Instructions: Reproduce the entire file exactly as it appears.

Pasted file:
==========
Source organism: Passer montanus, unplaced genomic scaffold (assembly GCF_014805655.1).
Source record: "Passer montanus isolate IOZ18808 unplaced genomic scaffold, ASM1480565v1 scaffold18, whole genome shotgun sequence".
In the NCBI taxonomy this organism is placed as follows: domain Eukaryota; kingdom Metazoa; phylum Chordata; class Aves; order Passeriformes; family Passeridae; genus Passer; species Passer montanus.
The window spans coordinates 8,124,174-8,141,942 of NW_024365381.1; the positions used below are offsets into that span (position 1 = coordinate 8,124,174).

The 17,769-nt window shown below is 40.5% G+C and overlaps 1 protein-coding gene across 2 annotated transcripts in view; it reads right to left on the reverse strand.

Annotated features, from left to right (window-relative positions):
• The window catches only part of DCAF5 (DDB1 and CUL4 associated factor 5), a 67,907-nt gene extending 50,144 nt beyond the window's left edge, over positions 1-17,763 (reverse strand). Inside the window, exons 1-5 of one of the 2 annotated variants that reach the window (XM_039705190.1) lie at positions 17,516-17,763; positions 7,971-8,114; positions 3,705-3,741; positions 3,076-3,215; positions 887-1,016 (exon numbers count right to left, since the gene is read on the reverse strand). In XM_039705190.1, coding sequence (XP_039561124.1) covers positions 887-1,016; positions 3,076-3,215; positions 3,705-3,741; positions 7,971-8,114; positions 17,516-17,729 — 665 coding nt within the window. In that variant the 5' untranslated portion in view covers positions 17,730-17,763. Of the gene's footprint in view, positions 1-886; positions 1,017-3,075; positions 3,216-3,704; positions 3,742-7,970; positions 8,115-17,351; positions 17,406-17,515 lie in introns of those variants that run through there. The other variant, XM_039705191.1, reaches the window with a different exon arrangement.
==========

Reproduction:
Source organism: Passer montanus, unplaced genomic scaffold (assembly GCF_014805655.1).
Source record: "Passer montanus isolate IOZ18808 unplaced genomic scaffold, ASM1480565v1 scaffold18, whole genome shotgun sequence".
In the NCBI taxonomy this organism is placed as follows: domain Eukaryota; kingdom Metazoa; phylum Chordata; class Aves; order Passeriformes; family Passeridae; genus Passer; species Passer montanus.
The window spans coordinates 8,124,174-8,141,942 of NW_024365381.1; the positions used below are offsets into that span (position 1 = coordinate 8,124,174).

The 17,769-nt window shown below is 40.5% G+C and overlaps 1 protein-coding gene across 2 annotated transcripts in view; it reads right to left on the reverse strand.

Annotated features, from left to right (window-relative positions):
• The window catches only part of DCAF5 (DDB1 and CUL4 associated factor 5), a 67,907-nt gene extending 50,144 nt beyond the window's left edge, over positions 1-17,763 (reverse strand). Inside the window, exons 1-5 of one of the 2 annotated variants that reach the window (XM_039705190.1) lie at positions 17,516-17,763; positions 7,971-8,114; positions 3,705-3,741; positions 3,076-3,215; positions 887-1,016 (exon numbers count right to left, since the gene is read on the reverse strand). In XM_039705190.1, coding sequence (XP_039561124.1) covers positions 887-1,016; positions 3,076-3,215; positions 3,705-3,741; positions 7,971-8,114; positions 17,516-17,729 — 665 coding nt within the window. In that variant the 5' untranslated portion in view covers positions 17,730-17,763. Of the gene's footprint in view, positions 1-886; positions 1,017-3,075; positions 3,216-3,704; positions 3,742-7,970; positions 8,115-17,351; positions 17,406-17,515 lie in introns of those variants that run through there. The other variant, XM_039705191.1, reaches the window with a different exon arrangement.